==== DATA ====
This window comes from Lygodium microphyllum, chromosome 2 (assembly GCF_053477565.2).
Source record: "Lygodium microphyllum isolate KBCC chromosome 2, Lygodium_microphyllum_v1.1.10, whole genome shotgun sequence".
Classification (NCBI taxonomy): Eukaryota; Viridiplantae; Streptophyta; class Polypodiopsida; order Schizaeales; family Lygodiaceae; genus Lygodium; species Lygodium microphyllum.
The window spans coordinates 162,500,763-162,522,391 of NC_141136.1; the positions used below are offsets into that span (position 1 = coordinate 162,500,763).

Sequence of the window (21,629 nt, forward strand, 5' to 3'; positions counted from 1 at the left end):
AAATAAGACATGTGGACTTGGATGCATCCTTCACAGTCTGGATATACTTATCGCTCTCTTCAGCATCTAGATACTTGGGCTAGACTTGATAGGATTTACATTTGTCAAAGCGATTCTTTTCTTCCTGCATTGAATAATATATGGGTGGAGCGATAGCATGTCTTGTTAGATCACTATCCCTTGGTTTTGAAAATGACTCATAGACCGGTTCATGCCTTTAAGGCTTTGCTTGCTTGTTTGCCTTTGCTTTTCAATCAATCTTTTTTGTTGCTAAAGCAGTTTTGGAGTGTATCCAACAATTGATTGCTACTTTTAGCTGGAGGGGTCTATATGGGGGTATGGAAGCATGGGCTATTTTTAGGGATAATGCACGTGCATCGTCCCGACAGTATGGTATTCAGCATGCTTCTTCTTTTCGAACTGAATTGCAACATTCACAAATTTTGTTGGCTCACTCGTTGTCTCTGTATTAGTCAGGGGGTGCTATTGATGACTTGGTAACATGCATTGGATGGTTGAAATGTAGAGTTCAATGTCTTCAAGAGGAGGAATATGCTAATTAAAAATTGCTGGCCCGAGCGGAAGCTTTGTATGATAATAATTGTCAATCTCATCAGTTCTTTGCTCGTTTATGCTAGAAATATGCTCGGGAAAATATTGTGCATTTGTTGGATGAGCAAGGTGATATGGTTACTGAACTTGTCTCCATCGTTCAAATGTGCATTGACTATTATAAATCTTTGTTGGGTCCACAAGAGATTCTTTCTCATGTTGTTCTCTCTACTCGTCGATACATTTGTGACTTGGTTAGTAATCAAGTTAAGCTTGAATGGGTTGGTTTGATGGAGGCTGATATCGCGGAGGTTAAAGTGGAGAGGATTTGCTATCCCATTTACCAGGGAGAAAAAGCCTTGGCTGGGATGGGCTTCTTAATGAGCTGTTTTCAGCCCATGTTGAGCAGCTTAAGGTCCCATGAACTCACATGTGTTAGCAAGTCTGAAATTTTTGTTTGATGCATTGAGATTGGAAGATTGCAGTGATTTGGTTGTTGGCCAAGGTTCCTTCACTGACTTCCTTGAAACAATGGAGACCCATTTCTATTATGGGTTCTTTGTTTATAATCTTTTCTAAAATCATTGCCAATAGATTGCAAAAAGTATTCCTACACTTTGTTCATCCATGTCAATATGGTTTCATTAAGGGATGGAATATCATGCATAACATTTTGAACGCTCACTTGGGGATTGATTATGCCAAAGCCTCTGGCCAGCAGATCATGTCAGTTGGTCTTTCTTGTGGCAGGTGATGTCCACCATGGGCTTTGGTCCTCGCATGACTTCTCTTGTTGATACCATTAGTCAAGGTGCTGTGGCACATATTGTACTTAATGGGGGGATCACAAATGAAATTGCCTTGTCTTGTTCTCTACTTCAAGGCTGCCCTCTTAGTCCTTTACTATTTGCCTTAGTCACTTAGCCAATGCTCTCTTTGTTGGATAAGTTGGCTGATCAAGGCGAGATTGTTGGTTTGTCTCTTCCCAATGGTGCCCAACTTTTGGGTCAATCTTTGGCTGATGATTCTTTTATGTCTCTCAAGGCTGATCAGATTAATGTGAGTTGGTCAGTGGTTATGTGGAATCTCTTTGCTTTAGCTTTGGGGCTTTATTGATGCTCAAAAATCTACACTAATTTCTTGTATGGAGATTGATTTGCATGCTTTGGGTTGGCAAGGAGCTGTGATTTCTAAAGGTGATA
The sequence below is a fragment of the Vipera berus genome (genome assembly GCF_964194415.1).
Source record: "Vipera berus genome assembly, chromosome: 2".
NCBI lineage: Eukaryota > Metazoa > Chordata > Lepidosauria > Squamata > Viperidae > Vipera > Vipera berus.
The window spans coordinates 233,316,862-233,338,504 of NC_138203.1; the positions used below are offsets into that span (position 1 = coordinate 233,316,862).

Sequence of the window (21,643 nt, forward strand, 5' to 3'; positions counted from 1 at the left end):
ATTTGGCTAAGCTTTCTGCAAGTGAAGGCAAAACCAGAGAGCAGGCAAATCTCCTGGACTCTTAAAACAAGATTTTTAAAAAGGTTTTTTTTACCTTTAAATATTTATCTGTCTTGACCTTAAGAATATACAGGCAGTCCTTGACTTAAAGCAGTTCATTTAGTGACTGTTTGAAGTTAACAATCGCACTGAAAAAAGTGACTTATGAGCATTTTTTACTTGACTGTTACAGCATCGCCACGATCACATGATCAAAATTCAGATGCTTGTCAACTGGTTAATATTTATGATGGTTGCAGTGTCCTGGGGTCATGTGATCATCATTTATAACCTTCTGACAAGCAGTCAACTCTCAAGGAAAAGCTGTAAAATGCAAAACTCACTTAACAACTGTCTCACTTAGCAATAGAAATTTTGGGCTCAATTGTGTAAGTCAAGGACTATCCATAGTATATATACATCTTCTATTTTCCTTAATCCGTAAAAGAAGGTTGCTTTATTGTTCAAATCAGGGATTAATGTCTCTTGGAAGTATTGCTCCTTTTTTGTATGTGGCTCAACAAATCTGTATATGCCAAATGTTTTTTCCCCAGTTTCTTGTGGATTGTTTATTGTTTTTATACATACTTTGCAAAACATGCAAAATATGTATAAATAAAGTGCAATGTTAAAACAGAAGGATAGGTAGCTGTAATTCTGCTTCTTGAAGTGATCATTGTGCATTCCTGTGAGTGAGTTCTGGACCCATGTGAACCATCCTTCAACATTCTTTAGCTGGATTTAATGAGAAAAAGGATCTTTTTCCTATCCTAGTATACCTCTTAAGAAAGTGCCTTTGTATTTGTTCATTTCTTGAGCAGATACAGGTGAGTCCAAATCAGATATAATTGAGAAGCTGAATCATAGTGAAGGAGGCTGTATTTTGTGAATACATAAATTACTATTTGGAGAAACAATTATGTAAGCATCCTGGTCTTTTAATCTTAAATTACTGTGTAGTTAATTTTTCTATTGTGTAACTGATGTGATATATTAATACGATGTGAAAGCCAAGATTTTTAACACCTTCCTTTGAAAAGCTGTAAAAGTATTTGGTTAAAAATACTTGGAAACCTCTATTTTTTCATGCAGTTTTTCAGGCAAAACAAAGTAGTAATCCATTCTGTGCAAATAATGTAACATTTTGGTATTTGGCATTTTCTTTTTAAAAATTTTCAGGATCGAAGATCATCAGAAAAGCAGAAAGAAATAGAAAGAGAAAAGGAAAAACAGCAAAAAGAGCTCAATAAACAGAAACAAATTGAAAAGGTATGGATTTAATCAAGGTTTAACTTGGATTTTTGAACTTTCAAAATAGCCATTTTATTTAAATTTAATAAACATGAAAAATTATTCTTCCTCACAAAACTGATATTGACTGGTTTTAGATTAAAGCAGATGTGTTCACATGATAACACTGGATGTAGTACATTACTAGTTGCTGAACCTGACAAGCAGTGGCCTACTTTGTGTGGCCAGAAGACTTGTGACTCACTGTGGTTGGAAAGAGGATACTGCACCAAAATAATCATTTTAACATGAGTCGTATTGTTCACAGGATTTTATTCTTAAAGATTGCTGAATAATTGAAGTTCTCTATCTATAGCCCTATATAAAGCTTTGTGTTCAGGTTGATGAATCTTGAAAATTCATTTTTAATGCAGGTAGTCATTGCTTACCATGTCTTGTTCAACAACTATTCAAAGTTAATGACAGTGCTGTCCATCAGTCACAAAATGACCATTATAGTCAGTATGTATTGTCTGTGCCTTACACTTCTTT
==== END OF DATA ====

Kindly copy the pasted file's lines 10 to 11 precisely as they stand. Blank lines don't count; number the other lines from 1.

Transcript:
The window spans coordinates 233,316,862-233,338,504 of NC_138203.1; the positions used below are offsets into that span (position 1 = coordinate 233,316,862).

Sequence of the window (21,643 nt, forward strand, 5' to 3'; positions counted from 1 at the left end):